Well in short, we had an iptables rule on the INPUT filter of the NAT that was dropping strangely behaving gridftp connections. This was relaxed and allowed inbound connections to be established. This has solved the issue and we still have the protection of the campus firewall for security.
Strangely behaving gridftp connections, what does that mean? Well, transfers that had failed to work first time seemed to get into an unknown state and transfer no bytes, with many RETRY packets and no FIN packet. It appears that these connections were trying to establish inbound connections. These were then dropped by a REJECT within our iptables.
Moral of the story is, if you can get external IP's for your worker nodes, use them. NAT'ing just adds complexity especially when dealing with GLOBUS.
The full story if you are interested ....
Problem: LHCb don't use FTS. They use direct outbound gridftp transfers of job outputs. Jobs on WN's transfer results, using the lcg-utils tools, at the end of the job to CERN and failover to various T1's if there is an issue with the CERN transfer. LHCb have seen a large failure rate with around 50% of gridftp/lcg-cp transfers failing at Glasgow. Brunel, Sheffield and Lancaster have been affected with the same issue although to a lesser extent. Failure rates at the other sites are much less at around 2-3%. We see the initial transfer timing out, failing over to a T1, this sometimes works and sometimes fails over to another T1 and so on. Why has this not been seen sooner? Well this has actually been there since day dot but DIRAC masked the return code of the failure. A new version of DIRAC catches the fail-overs and are killed by their watchdog. Thus bringing this issue to the surface.
Investigation: Glasgow looks like this WN's-> NAT->CAMPUS FIREWALL->WORLD. We managed to recreate the issue with a simple transfer test from varying amounts of WN's to test SRM end-points. This recreated the issue and we saw a 50% failure rate across various SRM implementations, in particular CASTOR, DCACHE, STORM. However, DPM transfers were 100% successful. Failed transfers manifested themselves are lcg-cp: timed out or lcg-cp: error on send. We repeated these tests using various VO's and got similar results so we did not think it was VO related. We monitored the connections though our NAT and asked the firewall team to check if any outbound ports were blocked, they were not. The GLOBUS_TCP_PORT_RANGE at Glasgow was set to a specific known open port range for inbound connections but this does not matter in this case of outbound connections. To be on the safe side we set GLOBUS_TCP_SOURCE_RANGE for outbound connections through our NAT. As we expected this did not make a difference. After discussion with other sites we checked client libraries, OS and network. One thing that did crop up was the use of NAT.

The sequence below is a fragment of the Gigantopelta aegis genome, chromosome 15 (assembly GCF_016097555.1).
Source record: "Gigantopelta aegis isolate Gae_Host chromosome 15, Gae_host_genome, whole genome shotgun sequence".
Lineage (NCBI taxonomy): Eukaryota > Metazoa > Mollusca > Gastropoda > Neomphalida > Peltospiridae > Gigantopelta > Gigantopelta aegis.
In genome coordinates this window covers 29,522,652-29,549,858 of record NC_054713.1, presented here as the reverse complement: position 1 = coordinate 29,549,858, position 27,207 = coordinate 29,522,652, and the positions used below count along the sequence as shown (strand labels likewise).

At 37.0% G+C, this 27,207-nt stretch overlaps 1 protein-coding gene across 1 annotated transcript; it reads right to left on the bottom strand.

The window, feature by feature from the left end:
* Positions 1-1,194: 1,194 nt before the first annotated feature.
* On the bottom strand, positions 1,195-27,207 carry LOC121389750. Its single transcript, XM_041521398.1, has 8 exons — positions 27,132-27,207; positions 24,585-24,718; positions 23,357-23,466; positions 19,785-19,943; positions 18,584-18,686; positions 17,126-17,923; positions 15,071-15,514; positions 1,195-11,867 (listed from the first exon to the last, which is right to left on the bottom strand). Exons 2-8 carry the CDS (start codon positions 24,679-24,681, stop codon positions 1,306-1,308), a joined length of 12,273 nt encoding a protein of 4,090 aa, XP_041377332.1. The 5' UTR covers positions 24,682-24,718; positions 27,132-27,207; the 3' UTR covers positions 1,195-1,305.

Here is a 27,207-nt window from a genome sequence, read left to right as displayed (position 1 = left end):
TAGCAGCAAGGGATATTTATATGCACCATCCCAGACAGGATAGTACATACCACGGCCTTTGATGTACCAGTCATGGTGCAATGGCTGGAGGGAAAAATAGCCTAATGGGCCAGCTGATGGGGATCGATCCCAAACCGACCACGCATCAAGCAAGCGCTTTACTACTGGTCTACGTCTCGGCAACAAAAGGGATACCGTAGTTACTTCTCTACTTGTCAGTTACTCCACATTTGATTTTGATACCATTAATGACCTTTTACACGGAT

The final test was 100 simultaneous transfers from one node via the NAT. We saw a 50% failure rate. We repeated this test but this time with an external address and no NAT routing. This was 100% successful over 3 attempts. Quickly repeated tests did show some failures but this was probably the firewall dropping connections. Therefore, we were able to clearly identify the NAT as being the issue. We tried tweaking TCP settings on the NAT i.e. tcp_fin_timeout, tcp_tw_reuse, tcp_tw_recycle, tcp_keepalive_time with no success. The iptables rules themselves seemed sensible but we were still dropping 50% of the connections.
We then moved to tcpdumping the tcp packets (SYN and FIN) from the internal (eth0) device and compared it to a tcpdump of the external (eth1) device. You could clearly see the control channels opening, data channels opening, transfers and then around 50% of the transfers sending retry packets and never sending a FIN. It looked like something was being blocked.
A closer look at the iptables rules identified an entry on the INPUT filter that could be the culprit. Further up the chain we were allowing RELATED,ESTABLISHED as you would expect. Then we had a
-A INPUT -i eth1 -p tcp -m tcp -j REJECT --reject-with tcp-reset. It appears this entry caused attempts to re-establish the connection to fail (possibly by blocking the initial packet from the destination, erroneously considering it not to count as ESTABLISHED any more). Very strange behaviour indeed. In the plus side we generally use the campus firewall to protect us from unwanted traffic rather than our own iptables rules, so we have relaxed the INPUT filter and guess what, near 100% transfer success.